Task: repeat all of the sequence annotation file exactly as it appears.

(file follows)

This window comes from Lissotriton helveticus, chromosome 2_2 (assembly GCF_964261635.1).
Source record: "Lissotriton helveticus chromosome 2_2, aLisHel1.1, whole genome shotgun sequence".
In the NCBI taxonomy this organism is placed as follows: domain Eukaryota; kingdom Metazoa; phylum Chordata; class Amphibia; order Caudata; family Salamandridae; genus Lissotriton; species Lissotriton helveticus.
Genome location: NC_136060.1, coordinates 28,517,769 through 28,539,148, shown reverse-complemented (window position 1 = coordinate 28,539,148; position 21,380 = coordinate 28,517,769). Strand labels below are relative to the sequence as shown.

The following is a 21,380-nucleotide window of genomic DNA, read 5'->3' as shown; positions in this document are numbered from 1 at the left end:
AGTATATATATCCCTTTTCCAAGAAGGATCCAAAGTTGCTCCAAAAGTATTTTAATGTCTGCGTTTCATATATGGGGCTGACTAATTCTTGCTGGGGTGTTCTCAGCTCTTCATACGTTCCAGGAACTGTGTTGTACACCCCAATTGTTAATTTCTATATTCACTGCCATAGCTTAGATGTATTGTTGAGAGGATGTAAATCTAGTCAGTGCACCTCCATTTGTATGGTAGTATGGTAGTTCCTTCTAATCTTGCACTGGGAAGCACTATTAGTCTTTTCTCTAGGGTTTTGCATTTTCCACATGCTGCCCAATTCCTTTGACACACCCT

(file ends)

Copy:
This window comes from Lissotriton helveticus, chromosome 2_2 (assembly GCF_964261635.1).
Source record: "Lissotriton helveticus chromosome 2_2, aLisHel1.1, whole genome shotgun sequence".
In the NCBI taxonomy this organism is placed as follows: domain Eukaryota; kingdom Metazoa; phylum Chordata; class Amphibia; order Caudata; family Salamandridae; genus Lissotriton; species Lissotriton helveticus.
Genome location: NC_136060.1, coordinates 28,517,769 through 28,539,148, shown reverse-complemented (window position 1 = coordinate 28,539,148; position 21,380 = coordinate 28,517,769). Strand labels below are relative to the sequence as shown.

The following is a 21,380-nucleotide window of genomic DNA, read 5'->3' as shown; positions in this document are numbered from 1 at the left end:
AGTATATATATCCCTTTTCCAAGAAGGATCCAAAGTTGCTCCAAAAGTATTTTAATGTCTGCGTTTCATATATGGGGCTGACTAATTCTTGCTGGGGTGTTCTCAGCTCTTCATACGTTCCAGGAACTGTGTTGTACACCCCAATTGTTAATTTCTATATTCACTGCCATAGCTTAGATGTATTGTTGAGAGGATGTAAATCTAGTCAGTGCACCTCCATTTGTATGGTAGTATGGTAGTTCCTTCTAATCTTGCACTGGGAAGCACTATTAGTCTTTTCTCTAGGGTTTTGCATTTTCCACATGCTGCCCAATTCCTTTGACACACCCT